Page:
74. gaelan clark says:

    u.k.(us) on November 17, 2013 at 6:01 pm

    Interesting comment……YOU invented the words “die together” in order to make it……

    Why?

  75. Jimbo says:

    Robert of Ottawa says:
    November 17, 2013 at 6:00 pm

    Jimbo,

    Most people DO NOT know that warmer is better. They are told day and hour that warm is bad; even though they know cold is not good. It’s called propaganda; a propaganda that George Orwell would be proud of.

    Just a small nit pick old boy but I said (my bold.)

    “Most people here know that warmer periods are better. “

    And if you think about it just where do millions of people in the cold parts of the northern hemisphere head off each year? Look at US retirees in Florida. People know deep inside that warmth is better. Roasting maybe not. :-)

    Homo sapiens are tropical animals.

    COLD KILLS.
    UK excess winter deaths.

    https://www.gov.uk/government/publications/excess-winter-mortality-2012-to-2013

    http://www.wmpho.org.uk/excesswinterdeathsinEnglandatlas/

  76. Andy May says:

    I apologize for the error in converting the current sea level rise to inches. Good catch guys. I do want to get it right.

  77. Ulric Lyons says:

    “Following the end of the 5.9 kiloyear event and the end of the Holocene Thermal Optimum, around 4,500 years ago the earliest Egyptian pyramids are built, Stonehenge is constructed in present day England and the first large cities appear in India.”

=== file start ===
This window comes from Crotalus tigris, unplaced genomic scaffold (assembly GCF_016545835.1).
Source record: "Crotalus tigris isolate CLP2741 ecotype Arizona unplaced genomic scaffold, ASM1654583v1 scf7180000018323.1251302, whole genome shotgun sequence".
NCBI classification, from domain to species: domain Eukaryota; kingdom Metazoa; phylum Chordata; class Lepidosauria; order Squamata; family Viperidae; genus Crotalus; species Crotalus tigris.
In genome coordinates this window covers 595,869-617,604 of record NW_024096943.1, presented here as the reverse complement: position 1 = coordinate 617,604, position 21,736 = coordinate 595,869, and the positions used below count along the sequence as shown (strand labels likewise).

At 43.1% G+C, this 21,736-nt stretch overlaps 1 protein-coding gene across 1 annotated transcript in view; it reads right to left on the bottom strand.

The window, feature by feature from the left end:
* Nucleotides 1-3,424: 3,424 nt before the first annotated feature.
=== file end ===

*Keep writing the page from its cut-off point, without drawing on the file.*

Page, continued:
The 5.9Ky and 4.2Kyr BP both were warmer periods in Greenland. Around 3300-3200 BP was apparently even warmer in Greenland, though it was manifested as an harsh cold period in the Temperate Zone, with the collapse of many civilisations.

    https://www.google.co.uk/?gws_rd=cr#q=climate+1200+BC

    The thermal optimum in the Temperate Zone of 4750-4400 BP, with major cultural expansions occurring from around 4600 BP, was much cooler in Greenland, and is fairly equivalent to contemporary times:

    At this scale we see Greenland proxies move mostly in opposition to Central England:

    http://climexp.knmi.nl/data/tcet.dat

    I conclude that at least through the Holocene, that Greenland temperatures are an inverse proxy for the Temperate Zone temperatures. That means rethinking the implications of the warm spike in Greenland temperatures around 1000 BP:

    http://www.geo.arizona.edu/palynology/geos462/holobib.html

    Further evidence of Arctic temperatures moving in opposition to Temperate Zone temperatures: